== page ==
[StBernard] Road Home recipients likely to get tax relief, key House leader says
Westley at da-parish.com
Wed Apr 30 11:30:36 EDT 2008
I just don't get it. How is Landrieu helping us? So we don't get thrown
into a higher tax bracket but we have to pay back the income tax refund from
2005 along with one year of interest. In some cases, this amount could be
larger than calculating it the original way.
Road Home recipients likely to get tax relief, key House leader says
by Bill Walsh, The Times-Picayune
Friday April 25, 2008, 7:04 AM
WASHINGTON -- An influential member of the House of Representatives
expressed optimism Thursday that Congress would approve income tax relief
for recipients of hurricane rebuilding grants.
Rep. Barney Frank, D-Mass., chairman of the Financial Services Committee,
said he expected the House to approve a Senate-passed measure exempting Road
Home grant recipients from being thrust into high tax brackets because of
the government assistance they received.
On Capitol Hill, Frank conducted his second day of hearings on broad
legislation designed to ease the mortgage crisis triggered by a wave of
foreclosures in the sub-prime market. He said he expected the $1 billion
assistance for Gulf Coast homeowners would be included in a final deal.
"I think that will be accepted," Frank said at a breakfast meeting with
reporters. "I think that will happen."
After Hurricane Katrina, thousands of taxpayers claimed a casualty loss on
their 2005 taxes in order to get a refund and put money in their pockets
quickly to rebuild or pay for day-to-day living expenses. When they
subsequently received government rebuilding grants, many who took the
earlier tax deduction were surprised to find out that the Internal Revenue
Service insisted they count the grant money as taxable income, thrusting
them into higher-than-normal tax brackets.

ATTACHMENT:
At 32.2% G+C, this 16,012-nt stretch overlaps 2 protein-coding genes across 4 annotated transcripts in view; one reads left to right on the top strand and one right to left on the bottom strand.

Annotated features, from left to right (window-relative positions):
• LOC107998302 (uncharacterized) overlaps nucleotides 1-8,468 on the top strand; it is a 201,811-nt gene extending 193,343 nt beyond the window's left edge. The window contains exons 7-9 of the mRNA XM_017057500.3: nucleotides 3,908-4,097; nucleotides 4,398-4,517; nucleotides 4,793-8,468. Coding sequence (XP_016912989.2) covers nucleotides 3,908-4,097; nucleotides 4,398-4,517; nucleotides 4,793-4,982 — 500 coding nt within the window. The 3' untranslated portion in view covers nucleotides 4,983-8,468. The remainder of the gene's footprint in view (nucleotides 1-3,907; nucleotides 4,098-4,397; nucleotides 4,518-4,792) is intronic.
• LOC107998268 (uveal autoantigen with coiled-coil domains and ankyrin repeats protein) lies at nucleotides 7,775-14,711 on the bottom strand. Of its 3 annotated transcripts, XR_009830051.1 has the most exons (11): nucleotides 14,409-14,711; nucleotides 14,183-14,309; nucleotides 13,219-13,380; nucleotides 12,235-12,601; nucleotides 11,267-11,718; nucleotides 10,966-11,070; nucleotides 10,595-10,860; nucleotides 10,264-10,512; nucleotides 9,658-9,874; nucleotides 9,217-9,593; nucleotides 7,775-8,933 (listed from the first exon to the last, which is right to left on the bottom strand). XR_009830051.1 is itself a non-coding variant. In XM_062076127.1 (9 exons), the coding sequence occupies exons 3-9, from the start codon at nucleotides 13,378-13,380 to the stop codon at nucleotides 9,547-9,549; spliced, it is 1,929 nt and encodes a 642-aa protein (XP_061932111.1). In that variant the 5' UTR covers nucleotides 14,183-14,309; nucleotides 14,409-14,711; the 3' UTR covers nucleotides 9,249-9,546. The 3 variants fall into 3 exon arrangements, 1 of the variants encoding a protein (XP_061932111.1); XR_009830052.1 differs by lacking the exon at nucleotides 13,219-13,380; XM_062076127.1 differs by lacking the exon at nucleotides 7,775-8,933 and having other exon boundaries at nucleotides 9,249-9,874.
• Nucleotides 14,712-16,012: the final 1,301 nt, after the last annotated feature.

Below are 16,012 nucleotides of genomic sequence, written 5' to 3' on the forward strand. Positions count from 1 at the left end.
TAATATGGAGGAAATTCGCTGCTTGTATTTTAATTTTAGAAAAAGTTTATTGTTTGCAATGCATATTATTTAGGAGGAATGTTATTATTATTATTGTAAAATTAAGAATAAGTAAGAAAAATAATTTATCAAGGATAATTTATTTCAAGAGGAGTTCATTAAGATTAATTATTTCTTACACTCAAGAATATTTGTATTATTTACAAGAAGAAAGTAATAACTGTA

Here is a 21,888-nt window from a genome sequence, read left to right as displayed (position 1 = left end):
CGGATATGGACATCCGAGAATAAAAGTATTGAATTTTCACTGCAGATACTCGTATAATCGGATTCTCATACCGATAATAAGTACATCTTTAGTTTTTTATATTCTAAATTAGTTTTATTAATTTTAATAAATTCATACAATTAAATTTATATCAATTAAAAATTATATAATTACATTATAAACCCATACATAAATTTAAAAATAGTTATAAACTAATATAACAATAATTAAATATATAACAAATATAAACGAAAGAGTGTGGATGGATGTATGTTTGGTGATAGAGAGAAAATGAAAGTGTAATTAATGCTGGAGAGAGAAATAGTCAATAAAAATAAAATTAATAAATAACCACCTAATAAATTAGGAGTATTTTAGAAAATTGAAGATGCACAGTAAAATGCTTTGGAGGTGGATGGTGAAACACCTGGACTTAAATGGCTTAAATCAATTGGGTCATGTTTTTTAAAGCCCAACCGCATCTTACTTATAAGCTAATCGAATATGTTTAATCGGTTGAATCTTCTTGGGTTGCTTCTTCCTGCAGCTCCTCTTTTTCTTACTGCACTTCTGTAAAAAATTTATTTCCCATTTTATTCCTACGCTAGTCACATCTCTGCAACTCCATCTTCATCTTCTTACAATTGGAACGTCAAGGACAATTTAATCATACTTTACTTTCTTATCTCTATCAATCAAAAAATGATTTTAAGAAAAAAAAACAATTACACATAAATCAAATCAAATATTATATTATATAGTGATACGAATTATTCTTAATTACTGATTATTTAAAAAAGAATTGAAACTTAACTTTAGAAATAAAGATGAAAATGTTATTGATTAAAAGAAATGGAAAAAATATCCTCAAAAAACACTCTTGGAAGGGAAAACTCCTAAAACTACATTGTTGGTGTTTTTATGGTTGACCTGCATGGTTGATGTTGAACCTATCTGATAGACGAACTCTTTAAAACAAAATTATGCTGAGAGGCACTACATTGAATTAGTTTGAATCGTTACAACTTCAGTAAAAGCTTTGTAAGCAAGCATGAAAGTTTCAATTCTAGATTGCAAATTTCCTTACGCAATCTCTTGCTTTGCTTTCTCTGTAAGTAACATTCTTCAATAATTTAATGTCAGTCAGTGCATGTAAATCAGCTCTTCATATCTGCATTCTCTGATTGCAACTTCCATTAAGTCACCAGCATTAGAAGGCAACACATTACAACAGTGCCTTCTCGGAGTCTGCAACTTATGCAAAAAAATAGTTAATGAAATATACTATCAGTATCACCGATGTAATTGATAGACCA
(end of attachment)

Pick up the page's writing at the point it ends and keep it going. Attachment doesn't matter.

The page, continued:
As part of its own mortgage bailout earlier this month, the Senate passed a
measure that would allow taxpayers to amend their earlier return, repay the
IRS with one year of interest and get their Road Home grant tax-free.
In a letter to House leaders on Wednesday, Sens. Mary Landrieu, D-La., and
David Vitter, R-La., along with their Mississippi counterparts, urged the
House to follow the Senate's lead.
They said if a family took a $75,000 casualty loss deduction in 2005 and
received a similarly sized grant, its taxable income in 2007 would increase
by $75,000. The effect would be that instead of paying $7,000 in taxes, it
would pay $25,000.
"The IRS decision has a devastating impact upon families still struggling to
recover from the 2005 hurricanes," the four senators wrote to Speaker Rep.
Nancy Pelosi, D-Calif., and Minority Leader Rep. John Boehner, R-Ohio.
Frank said he expects the House to wrap up its work on a housing bill
sometime in May. The next step will be to go to a conference committee where
House and Senate leaders will work to negotiate a compromise that can pass
each chamber, as well as win approval from the White House.
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